Hello MosSE readers!
What does “All Systems GO!” mean to our Hands on Health program? For our good friend Ana Body, an anatomically correct model of the body’s internal organs, it means that after three heart-tugging, gut-wrenching days, the students in Florence, MT, have successfully navigated the circulatory, respiratory, and digestive systems and put her back together!
Her heart connects to veins and arteries, ready to circulate blood. The trachea- or windpipe- branches to both lungs, which sit properly perched on her muscular diaphragm. Ana’s respiratory system is ready to pull in fresh oxygen. The little surgeons have traced the path of food through her esophagus, stomach, and intestines. All are firmly connected and ready to function as our favorite gurgling food processor- the digestive system.
Ana Body having one of those ‘ stomach in your throat’ moments at Florence family science night
Together, these three major systems in our body utilize around a dozen organs. Most of these organs, at least their names, are part of first grader’s vocabulary, yet, without the help of models like Ana, they remain elusive and difficult to conceptualize. We can’t see inside our own skin, after all! With the help of Ana, Florence students gained new appreciation for all they carry with them or, more specifically, inside them, that makes them GO! Exploring the circulatory, respiratory, and digestive systems hands-on helps young minds grasp how every organ, each with its own specific job, is intimately connected and contained inside their own skin.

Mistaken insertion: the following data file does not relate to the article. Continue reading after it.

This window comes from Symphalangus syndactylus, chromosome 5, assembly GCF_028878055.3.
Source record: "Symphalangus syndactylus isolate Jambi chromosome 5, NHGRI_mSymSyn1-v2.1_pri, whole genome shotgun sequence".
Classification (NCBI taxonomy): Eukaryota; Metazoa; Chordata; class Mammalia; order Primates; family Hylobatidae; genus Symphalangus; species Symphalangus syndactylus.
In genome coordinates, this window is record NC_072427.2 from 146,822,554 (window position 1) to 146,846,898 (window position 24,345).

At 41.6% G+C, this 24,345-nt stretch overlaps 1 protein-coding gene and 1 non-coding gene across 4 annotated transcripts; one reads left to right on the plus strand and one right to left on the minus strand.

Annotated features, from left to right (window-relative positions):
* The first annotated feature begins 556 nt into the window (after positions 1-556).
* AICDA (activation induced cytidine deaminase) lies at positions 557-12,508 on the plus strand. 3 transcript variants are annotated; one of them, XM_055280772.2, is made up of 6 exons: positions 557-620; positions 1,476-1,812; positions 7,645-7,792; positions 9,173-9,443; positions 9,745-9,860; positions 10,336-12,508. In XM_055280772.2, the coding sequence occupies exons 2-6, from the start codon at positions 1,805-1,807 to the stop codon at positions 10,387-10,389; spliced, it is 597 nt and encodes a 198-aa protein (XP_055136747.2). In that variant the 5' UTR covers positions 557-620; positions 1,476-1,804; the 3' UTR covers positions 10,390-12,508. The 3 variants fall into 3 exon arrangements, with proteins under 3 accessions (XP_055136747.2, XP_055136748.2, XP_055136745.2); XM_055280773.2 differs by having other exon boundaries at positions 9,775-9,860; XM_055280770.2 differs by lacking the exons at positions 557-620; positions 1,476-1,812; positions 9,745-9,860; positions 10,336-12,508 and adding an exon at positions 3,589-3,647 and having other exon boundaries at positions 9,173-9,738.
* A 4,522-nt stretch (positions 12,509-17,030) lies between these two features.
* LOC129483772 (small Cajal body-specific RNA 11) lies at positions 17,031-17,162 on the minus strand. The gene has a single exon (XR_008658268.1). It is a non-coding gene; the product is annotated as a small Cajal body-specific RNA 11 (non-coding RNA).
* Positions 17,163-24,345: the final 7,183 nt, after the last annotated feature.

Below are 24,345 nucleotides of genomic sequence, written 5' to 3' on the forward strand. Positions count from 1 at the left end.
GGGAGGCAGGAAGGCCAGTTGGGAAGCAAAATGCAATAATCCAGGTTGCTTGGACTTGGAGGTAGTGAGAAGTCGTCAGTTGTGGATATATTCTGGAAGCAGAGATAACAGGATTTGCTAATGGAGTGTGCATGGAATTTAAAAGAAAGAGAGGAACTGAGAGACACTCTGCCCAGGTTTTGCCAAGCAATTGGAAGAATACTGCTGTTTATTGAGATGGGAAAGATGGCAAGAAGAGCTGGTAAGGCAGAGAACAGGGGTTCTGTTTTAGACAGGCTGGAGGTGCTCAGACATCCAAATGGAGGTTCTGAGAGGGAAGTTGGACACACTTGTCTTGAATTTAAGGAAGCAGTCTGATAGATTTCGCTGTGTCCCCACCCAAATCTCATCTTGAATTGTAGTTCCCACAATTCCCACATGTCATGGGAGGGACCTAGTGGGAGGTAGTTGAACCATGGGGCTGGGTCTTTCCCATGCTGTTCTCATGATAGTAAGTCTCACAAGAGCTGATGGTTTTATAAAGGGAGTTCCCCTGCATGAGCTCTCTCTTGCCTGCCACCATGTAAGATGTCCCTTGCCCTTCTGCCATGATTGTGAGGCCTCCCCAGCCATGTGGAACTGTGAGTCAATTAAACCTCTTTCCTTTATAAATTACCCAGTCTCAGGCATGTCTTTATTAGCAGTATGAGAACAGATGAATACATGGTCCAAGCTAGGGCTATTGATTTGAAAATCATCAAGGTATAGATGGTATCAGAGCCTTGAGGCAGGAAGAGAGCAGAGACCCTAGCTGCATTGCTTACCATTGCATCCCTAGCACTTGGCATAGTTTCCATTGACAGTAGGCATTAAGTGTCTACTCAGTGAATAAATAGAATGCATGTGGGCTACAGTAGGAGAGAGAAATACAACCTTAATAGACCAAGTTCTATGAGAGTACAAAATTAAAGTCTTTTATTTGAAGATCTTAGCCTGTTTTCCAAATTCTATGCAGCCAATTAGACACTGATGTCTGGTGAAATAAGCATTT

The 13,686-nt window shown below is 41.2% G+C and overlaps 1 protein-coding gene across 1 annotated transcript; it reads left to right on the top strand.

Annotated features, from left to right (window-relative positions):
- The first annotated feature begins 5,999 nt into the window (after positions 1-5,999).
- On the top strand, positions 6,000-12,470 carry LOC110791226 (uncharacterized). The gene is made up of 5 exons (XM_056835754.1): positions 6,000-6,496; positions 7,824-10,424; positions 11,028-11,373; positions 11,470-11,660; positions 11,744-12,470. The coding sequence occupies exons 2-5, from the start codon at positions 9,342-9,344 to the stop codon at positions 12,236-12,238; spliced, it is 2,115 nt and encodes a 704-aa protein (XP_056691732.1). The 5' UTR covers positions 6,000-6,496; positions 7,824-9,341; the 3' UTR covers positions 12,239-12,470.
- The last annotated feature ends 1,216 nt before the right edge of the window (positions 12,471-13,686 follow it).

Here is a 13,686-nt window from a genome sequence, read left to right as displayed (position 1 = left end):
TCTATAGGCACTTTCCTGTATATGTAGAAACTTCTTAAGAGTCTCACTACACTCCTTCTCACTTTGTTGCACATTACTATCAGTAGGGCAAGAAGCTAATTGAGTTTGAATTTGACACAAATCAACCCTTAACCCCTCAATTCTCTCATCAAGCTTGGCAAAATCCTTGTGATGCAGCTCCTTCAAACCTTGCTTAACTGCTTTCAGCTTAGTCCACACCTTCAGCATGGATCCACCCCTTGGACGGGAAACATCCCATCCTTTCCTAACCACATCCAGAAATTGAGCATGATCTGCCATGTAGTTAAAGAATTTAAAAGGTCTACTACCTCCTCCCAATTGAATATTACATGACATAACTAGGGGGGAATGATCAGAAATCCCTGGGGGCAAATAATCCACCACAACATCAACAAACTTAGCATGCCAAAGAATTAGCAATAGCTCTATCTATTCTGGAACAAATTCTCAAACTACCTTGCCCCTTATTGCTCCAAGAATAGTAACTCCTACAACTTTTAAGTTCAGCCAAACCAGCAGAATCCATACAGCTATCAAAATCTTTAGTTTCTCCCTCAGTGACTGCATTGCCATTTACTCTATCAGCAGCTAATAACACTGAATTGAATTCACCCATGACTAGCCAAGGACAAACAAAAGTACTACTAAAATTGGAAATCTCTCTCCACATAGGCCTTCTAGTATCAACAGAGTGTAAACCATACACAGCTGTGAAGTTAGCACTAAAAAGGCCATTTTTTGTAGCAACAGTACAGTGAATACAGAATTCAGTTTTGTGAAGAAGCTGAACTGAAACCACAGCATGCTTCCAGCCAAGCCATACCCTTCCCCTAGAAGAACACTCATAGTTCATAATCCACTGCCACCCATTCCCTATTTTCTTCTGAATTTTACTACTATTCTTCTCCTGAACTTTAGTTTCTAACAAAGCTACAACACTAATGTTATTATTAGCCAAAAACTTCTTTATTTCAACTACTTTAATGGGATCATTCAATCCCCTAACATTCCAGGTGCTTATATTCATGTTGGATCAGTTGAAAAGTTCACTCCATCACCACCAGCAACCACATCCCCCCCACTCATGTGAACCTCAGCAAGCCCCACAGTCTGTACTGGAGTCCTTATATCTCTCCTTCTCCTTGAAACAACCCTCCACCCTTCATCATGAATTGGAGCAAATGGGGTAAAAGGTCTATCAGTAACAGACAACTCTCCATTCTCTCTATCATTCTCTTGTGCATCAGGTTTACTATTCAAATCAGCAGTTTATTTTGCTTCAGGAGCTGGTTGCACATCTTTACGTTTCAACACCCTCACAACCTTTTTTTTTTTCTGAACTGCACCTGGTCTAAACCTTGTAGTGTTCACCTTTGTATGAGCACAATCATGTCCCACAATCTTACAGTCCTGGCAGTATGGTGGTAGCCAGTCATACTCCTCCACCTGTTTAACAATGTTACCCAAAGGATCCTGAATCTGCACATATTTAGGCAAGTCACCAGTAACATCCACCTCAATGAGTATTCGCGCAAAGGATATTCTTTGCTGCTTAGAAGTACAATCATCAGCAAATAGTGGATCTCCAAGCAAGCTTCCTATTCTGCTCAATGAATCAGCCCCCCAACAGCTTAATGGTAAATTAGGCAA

Florence elementary students explore ‘their’ insides with the our many hands-on models
Sadly for Ana Body, the only place she’s going is back into storage. Hands on Health is wrapping up its spring tour after Florence. SpectrUm would like to thank the Florence Elementary Principal Chrissy for hosting this last stop. We also enjoyed the chance to add around 60 high school students to our schedule, thanks to Nancy and Lisa, two health and P.E. teachers who thought Hands on Health was so great that they rounded up several study hall classes to visit.
Family science night in Florence was a real cherry on top for this spring. What a joy it is to see kids return to the exhibits with their families! Parents, grandparents, aunties and uncles, and especially little brothers and sisters, are always so impressed by the knowledge the little scientists demonstrate.
Teaching dad the working parts of the eyeball? Priceless !
So how does it feel to wrap up a whirlwind four-week MosSE tour? Big Nose is ready to stop being picked on, but me, I’m a little sorry to pull the storage unit doors shut on this awesome experience. But, where one storage door closes, another one opens! MosSE’s neuroscience exhibit is being loaded up to hit the road soon! Keep and eye out for MosSE coming to a gym near you. This stop was made possible with support from the Jane. S. Herman Foundation. A special thanks to them for powering so many hours of engaged learning and inspiring science this spring.
Viva la Scienca!
I need a vacation!